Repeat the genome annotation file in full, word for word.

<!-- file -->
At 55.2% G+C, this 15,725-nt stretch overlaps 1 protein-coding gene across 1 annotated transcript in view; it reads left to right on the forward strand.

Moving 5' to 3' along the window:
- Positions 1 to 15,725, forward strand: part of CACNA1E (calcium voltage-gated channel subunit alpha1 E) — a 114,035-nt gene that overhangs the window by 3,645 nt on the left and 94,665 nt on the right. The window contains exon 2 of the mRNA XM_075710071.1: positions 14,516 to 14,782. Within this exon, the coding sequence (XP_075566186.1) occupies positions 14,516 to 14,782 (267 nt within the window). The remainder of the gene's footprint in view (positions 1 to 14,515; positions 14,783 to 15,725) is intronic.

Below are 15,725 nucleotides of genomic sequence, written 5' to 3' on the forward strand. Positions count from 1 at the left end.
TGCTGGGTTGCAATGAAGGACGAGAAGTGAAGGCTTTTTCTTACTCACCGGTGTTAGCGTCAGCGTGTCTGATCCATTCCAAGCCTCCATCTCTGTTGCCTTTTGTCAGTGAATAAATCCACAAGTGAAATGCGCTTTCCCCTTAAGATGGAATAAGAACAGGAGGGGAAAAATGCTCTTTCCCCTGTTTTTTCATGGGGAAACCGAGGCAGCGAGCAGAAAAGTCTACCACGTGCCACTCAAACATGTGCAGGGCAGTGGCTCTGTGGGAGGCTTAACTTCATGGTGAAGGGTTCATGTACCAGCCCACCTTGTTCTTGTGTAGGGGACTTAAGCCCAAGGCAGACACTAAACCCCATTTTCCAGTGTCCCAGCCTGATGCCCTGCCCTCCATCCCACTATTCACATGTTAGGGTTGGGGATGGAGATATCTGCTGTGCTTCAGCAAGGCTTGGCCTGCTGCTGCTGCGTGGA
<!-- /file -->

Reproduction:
At 55.2% G+C, this 15,725-nt stretch overlaps 1 protein-coding gene across 1 annotated transcript in view; it reads left to right on the forward strand.

Moving 5' to 3' along the window:
- Positions 1 to 15,725, forward strand: part of CACNA1E (calcium voltage-gated channel subunit alpha1 E) — a 114,035-nt gene that overhangs the window by 3,645 nt on the left and 94,665 nt on the right. The window contains exon 2 of the mRNA XM_075710071.1: positions 14,516 to 14,782. Within this exon, the coding sequence (XP_075566186.1) occupies positions 14,516 to 14,782 (267 nt within the window). The remainder of the gene's footprint in view (positions 1 to 14,515; positions 14,783 to 15,725) is intronic.

Below are 15,725 nucleotides of genomic sequence, written 5' to 3' on the forward strand. Positions count from 1 at the left end.
TGCTGGGTTGCAATGAAGGACGAGAAGTGAAGGCTTTTTCTTACTCACCGGTGTTAGCGTCAGCGTGTCTGATCCATTCCAAGCCTCCATCTCTGTTGCCTTTTGTCAGTGAATAAATCCACAAGTGAAATGCGCTTTCCCCTTAAGATGGAATAAGAACAGGAGGGGAAAAATGCTCTTTCCCCTGTTTTTTCATGGGGAAACCGAGGCAGCGAGCAGAAAAGTCTACCACGTGCCACTCAAACATGTGCAGGGCAGTGGCTCTGTGGGAGGCTTAACTTCATGGTGAAGGGTTCATGTACCAGCCCACCTTGTTCTTGTGTAGGGGACTTAAGCCCAAGGCAGACACTAAACCCCATTTTCCAGTGTCCCAGCCTGATGCCCTGCCCTCCATCCCACTATTCACATGTTAGGGTTGGGGATGGAGATATCTGCTGTGCTTCAGCAAGGCTTGGCCTGCTGCTGCTGCGTGGA